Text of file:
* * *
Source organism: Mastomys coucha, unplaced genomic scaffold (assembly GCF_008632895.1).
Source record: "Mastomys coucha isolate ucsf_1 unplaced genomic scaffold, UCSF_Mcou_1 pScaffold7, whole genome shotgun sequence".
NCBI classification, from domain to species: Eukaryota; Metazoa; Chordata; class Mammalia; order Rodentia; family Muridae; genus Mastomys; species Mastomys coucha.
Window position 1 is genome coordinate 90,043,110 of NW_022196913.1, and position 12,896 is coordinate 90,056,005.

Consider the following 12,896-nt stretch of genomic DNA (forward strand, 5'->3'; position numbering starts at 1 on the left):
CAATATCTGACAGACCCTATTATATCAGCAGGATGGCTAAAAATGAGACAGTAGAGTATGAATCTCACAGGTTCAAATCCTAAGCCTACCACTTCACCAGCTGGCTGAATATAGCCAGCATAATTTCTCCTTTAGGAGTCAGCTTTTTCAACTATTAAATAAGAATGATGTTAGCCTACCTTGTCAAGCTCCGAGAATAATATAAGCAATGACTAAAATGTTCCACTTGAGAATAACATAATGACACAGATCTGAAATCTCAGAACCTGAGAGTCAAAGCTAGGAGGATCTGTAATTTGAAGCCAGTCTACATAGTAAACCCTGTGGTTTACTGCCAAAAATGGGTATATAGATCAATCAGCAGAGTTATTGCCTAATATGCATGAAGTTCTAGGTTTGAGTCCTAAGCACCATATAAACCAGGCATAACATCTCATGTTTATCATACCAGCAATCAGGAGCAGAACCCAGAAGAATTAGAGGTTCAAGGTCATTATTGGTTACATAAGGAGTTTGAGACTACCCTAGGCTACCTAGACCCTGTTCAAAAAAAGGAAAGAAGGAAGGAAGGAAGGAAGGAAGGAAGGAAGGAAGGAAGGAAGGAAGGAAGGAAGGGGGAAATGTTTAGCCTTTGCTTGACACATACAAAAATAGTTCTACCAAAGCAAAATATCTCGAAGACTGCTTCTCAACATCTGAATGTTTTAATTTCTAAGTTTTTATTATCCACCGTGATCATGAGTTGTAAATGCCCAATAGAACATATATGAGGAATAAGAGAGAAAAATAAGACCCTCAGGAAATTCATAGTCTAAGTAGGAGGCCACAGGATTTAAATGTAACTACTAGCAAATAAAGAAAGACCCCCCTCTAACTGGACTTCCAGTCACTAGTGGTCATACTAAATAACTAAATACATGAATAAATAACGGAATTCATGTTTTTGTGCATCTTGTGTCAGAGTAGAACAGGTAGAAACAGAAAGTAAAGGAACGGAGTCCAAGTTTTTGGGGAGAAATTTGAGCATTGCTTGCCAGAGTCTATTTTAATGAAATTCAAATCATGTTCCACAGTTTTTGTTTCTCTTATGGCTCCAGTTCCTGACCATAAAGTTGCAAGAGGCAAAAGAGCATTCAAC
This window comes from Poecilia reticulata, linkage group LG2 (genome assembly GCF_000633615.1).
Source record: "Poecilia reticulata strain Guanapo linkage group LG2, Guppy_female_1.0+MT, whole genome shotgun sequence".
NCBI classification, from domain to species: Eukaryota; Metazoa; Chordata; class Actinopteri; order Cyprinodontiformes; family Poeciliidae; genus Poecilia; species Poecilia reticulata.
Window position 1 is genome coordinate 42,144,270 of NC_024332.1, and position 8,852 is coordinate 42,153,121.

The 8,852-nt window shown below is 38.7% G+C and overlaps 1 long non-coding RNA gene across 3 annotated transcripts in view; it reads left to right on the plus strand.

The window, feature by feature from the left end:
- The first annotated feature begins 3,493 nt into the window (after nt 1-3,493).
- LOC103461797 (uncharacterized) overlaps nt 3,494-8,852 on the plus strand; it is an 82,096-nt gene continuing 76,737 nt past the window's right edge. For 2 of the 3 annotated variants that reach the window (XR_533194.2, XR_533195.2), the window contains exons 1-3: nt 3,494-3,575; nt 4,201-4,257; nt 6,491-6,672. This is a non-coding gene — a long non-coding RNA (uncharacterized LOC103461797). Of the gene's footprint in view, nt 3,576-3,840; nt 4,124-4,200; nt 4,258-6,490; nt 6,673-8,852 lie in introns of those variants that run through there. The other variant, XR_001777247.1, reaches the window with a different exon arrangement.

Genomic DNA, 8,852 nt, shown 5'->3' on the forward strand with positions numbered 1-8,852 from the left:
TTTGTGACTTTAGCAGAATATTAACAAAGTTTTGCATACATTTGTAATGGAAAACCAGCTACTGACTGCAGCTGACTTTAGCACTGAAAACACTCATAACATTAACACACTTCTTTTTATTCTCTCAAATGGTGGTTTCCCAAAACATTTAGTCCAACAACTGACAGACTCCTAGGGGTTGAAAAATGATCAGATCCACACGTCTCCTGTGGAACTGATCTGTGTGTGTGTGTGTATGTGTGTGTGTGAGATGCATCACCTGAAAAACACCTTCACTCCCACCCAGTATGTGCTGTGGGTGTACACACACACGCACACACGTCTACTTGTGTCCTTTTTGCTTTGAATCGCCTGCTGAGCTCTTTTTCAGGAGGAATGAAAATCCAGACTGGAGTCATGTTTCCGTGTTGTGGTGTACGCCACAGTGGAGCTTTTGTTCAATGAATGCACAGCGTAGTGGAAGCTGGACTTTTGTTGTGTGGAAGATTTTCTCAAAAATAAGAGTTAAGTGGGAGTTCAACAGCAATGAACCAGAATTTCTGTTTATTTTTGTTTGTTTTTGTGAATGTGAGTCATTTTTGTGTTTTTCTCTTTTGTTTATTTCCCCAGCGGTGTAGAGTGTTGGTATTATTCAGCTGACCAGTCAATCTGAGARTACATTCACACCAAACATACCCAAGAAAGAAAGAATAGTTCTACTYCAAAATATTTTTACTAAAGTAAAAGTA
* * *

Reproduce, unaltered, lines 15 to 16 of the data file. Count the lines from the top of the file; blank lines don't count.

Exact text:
Genomic DNA, 8,852 nt, shown 5'->3' on the forward strand with positions numbered 1-8,852 from the left:
TTTGTGACTTTAGCAGAATATTAACAAAGTTTTGCATACATTTGTAATGGAAAACCAGCTACTGACTGCAGCTGACTTTAGCACTGAAAACACTCATAACATTAACACACTTCTTTTTATTCTCTCAAATGGTGGTTTCCCAAAACATTTAGTCCAACAACTGACAGACTCCTAGGGGTTGAAAAATGATCAGATCCACACGTCTCCTGTGGAACTGATCTGTGTGTGTGTGTGTATGTGTGTGTGTGAGATGCATCACCTGAAAAACACCTTCACTCCCACCCAGTATGTGCTGTGGGTGTACACACACACGCACACACGTCTACTTGTGTCCTTTTTGCTTTGAATCGCCTGCTGAGCTCTTTTTCAGGAGGAATGAAAATCCAGACTGGAGTCATGTTTCCGTGTTGTGGTGTACGCCACAGTGGAGCTTTTGTTCAATGAATGCACAGCGTAGTGGAAGCTGGACTTTTGTTGTGTGGAAGATTTTCTCAAAAATAAGAGTTAAGTGGGAGTTCAACAGCAATGAACCAGAATTTCTGTTTATTTTTGTTTGTTTTTGTGAATGTGAGTCATTTTTGTGTTTTTCTCTTTTGTTTATTTCCCCAGCGGTGTAGAGTGTTGGTATTATTCAGCTGACCAGTCAATCTGAGARTACATTCACACCAAACATACCCAAGAAAGAAAGAATAGTTCTACTYCAAAATATTTTTACTAAAGTAAAAGTA